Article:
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Bananas are among the most widely consumed fruits on the planet. In the United States, people eat more bananas than apples and oranges combined. The curvy yellow fruits are packed with nutrients and are especially high in potassium, fiber, magnesium, and vitamins C and B6.
Eating bananas can help with battling depression, keeping bowel movements regular, improving heartburn, and lowering the risks of kidney cancers, diabetes, osteoporosis, blindness and other conditions.
Here are the nutrition facts for bananas, according to the U.S. Food and Drug Administration, which regulates food labeling through the National Labeling and Education Act:
*Percent Daily Values (%DV)
|Amt per Serving||%DV*||Amt per Serving||%DV*|
|Total Fat 0g||0%||Total Carbohydrate 30g||10%|
|Cholesterol 0mg||0%||Dietary Fiber 3g||12%|
|Sodium 0mg||0%||Sugars 19g|
|Potassium 450mg||13%||Protein 1g|
Bananas are good for your heart. They are packed with potassium, a mineral electrolyte that keeps electricity flowing throughout your body, which is required to keep your heart beating. Regular consumption of bananas can help protect your cardiovascular system against high blood pressure, atherosclerosis, and stroke. Bananas are recognized by the FDA as being helpful in lowering blood pressure and protecting against heart attack and stroke.
Depression and mood
Feeling down or suffering from PMS? Chow down a creamy banana. Bananas can help with depression and reduce PMS symptoms. Bananas have high levels of tryptophan, which converts to serotonin, the neurotransmitter that improves moods. Plus, vitamin B6 can help you sleep well and magnesium helps to relax muscles.
Digestion and weight loss
Bananas are high in fiber, which can help keep you regular. One banana can provide nearly 10 percent of your daily fiber requirement. Vitamin B6 can also help protect against type 2 diabetes and aid in weight loss. In general, bananas are a great weight loss food because they taste sweet and are filling, which helps curb cravings. They also help sustain blood sugar levels during workouts.
Carrots may get all the glory for being good for your eyes, but bananas do their share as well. Bananas contain a small but significant amount of vitamin A, which is essential for protecting your eyes and maintaining normal vision and improved vision at night. Vitamin A contains compounds that preserve the membranes around your eyes and are an element in the proteins that bring light to your corneas. Like other fruits, bananas can help prevent macular degeneration.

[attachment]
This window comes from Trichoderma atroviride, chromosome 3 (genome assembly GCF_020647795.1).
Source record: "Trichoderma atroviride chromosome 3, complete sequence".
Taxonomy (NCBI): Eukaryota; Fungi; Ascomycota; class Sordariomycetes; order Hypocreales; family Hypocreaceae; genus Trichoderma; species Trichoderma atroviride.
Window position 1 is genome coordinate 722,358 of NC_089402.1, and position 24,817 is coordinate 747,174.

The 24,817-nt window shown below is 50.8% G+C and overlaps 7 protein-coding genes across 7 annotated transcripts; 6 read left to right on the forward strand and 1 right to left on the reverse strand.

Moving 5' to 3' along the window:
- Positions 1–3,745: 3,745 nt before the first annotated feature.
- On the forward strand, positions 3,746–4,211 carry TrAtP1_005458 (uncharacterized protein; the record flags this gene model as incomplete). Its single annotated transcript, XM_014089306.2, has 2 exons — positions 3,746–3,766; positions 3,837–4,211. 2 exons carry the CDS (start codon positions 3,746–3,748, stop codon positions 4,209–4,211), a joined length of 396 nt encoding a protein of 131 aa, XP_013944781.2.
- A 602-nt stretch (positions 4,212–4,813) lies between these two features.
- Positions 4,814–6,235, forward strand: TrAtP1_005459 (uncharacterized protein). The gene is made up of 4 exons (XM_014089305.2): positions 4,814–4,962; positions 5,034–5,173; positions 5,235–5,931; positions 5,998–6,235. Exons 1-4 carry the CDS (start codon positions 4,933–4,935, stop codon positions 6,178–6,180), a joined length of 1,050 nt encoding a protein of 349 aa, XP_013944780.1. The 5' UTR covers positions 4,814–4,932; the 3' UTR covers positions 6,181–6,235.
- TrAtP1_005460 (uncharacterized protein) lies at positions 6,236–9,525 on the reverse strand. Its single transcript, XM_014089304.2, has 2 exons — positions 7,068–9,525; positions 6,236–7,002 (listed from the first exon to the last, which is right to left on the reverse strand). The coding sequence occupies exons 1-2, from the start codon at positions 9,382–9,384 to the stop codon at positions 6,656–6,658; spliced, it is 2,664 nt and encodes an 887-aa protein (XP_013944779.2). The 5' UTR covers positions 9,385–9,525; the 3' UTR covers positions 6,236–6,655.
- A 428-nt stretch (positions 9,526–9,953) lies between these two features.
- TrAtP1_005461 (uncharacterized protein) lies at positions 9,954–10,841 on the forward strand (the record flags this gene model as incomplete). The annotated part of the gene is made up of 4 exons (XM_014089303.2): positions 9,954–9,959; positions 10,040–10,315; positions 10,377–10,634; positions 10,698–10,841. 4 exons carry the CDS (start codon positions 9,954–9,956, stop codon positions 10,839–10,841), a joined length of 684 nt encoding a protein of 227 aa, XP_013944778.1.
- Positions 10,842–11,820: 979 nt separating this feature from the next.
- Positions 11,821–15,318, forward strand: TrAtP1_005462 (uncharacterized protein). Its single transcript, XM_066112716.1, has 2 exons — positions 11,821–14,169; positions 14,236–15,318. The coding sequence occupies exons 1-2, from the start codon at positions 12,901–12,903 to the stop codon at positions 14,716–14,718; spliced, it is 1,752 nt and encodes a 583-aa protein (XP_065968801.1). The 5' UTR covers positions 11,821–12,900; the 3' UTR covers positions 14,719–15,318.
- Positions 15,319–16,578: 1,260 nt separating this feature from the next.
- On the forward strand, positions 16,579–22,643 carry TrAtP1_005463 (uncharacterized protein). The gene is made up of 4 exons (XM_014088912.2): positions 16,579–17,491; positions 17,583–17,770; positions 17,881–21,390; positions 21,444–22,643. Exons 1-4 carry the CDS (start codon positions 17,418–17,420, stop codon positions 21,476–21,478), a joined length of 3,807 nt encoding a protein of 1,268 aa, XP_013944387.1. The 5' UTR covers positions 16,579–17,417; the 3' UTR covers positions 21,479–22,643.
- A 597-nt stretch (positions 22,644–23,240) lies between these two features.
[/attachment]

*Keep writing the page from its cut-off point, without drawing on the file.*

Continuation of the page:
Bananas may not be overflowing with calcium, but they are still helpful in keeping bones strong. They contain an abundance of fructooligosaccharides, which encourage digestive-friendly probiotics. Fructooligosaccharides enhance the body's ability to absorb calcium.
Some evidence suggests that moderate consumption of bananas may be protective against kidney cancer. A 2005 Swedish study found that women who ate more than 75 servings of fruits and vegetables cut their risk of kidney cancer by 40 percent, and that among the fruits bananas were especially effective. Women eating four to six bananas a week halved their risk of developing kidney cancer.
Bananas may be helpful in preventing kidney cancer because of their high levels of antioxidant phenolic compounds.
Eaten in moderation, there are no significant side effects associated with eating bananas. However, eating several bananas may trigger headaches and sleepiness. Bananas, especially overripe ones, contain amino acids that cause blood vessels to dilate, leading to headaches. Bananas’ mood-improving tryptophan can also make you sleepy. Magnesium also relaxes the muscles — another sometimes-benefit, sometimes-risk.